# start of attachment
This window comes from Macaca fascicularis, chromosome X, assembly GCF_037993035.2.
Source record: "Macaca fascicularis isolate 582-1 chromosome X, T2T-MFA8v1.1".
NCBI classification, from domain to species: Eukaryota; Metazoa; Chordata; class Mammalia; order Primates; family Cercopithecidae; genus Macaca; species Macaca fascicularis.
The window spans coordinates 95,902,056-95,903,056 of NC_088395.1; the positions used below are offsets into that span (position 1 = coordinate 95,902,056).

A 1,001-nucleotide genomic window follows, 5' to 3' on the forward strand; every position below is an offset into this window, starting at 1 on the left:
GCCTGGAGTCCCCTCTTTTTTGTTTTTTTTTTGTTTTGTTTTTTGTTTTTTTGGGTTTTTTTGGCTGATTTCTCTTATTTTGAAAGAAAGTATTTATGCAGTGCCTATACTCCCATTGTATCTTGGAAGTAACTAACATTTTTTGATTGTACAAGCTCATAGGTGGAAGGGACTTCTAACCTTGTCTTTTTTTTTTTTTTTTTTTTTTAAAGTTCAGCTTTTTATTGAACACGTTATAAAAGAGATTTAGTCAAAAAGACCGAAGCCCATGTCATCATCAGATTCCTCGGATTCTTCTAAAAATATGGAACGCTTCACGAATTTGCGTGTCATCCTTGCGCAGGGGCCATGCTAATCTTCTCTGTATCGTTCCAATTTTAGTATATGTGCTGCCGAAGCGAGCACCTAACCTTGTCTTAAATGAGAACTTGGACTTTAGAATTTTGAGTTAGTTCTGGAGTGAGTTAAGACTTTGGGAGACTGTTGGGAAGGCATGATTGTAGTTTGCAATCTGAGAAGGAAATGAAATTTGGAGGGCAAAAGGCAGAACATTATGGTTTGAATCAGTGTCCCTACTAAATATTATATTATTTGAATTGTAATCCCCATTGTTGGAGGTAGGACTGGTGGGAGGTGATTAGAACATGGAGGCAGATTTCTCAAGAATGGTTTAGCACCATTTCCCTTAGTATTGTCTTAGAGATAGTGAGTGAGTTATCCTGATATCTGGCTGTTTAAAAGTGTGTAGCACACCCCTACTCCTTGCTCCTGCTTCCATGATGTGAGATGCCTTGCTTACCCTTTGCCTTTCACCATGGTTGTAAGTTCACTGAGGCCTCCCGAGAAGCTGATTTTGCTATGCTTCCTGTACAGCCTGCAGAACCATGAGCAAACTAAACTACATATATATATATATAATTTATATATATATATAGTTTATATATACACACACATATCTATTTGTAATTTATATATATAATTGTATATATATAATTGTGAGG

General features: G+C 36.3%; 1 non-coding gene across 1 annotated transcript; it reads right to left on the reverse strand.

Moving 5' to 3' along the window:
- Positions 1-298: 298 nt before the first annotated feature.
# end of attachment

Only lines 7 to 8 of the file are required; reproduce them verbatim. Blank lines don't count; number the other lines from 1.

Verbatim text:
General features: G+C 36.3%; 1 non-coding gene across 1 annotated transcript; it reads right to left on the reverse strand.

Moving 5' to 3' along the window: